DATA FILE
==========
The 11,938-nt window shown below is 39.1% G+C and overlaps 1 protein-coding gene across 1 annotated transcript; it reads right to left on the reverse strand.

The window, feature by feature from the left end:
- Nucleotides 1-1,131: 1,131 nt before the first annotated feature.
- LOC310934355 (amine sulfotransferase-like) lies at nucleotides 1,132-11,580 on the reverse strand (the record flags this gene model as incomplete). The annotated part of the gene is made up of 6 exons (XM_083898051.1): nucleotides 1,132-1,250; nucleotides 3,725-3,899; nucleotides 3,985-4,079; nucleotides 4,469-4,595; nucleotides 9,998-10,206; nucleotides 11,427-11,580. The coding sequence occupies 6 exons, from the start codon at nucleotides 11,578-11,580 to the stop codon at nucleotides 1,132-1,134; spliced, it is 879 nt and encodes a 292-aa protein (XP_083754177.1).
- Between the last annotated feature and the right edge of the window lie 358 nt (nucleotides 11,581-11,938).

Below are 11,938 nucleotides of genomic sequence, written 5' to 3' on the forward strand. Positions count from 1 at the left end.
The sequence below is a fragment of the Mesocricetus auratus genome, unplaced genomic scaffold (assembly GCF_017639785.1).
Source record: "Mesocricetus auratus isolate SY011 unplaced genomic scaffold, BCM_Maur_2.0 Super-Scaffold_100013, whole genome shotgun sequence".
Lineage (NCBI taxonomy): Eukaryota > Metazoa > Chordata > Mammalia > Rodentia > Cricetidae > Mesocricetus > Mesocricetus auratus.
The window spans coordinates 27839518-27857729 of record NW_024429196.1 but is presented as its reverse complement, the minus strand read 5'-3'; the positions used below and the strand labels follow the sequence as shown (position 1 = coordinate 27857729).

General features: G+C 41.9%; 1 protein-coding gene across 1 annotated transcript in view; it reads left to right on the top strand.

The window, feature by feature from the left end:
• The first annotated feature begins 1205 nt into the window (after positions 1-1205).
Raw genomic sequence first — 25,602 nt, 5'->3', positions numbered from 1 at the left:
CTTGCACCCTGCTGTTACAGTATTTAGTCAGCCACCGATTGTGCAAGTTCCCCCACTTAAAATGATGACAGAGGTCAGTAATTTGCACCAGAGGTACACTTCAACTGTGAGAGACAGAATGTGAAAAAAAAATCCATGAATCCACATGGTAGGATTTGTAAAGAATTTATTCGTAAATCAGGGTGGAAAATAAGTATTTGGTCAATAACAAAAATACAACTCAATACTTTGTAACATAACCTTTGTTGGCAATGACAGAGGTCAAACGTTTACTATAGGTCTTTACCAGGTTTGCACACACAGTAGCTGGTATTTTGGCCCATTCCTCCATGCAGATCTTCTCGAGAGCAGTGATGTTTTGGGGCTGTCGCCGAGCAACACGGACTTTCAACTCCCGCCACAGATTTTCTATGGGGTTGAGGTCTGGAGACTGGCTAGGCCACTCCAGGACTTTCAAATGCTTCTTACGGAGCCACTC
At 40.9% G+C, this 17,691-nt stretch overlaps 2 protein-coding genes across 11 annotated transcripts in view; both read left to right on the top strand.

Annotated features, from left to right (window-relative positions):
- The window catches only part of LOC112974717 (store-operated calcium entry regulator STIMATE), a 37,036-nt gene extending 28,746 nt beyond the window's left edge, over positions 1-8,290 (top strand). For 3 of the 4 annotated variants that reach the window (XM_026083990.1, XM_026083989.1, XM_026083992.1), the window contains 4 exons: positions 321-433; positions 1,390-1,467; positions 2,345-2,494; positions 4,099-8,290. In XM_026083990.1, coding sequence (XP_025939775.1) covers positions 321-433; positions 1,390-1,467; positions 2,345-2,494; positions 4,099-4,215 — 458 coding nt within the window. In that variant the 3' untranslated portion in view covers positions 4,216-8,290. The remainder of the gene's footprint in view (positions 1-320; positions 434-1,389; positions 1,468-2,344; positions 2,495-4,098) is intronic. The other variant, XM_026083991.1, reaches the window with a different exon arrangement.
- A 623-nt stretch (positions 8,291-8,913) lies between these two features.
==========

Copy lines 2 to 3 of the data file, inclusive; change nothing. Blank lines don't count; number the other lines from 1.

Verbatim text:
The window, feature by feature from the left end:
- Nucleotides 1-1,131: 1,131 nt before the first annotated feature.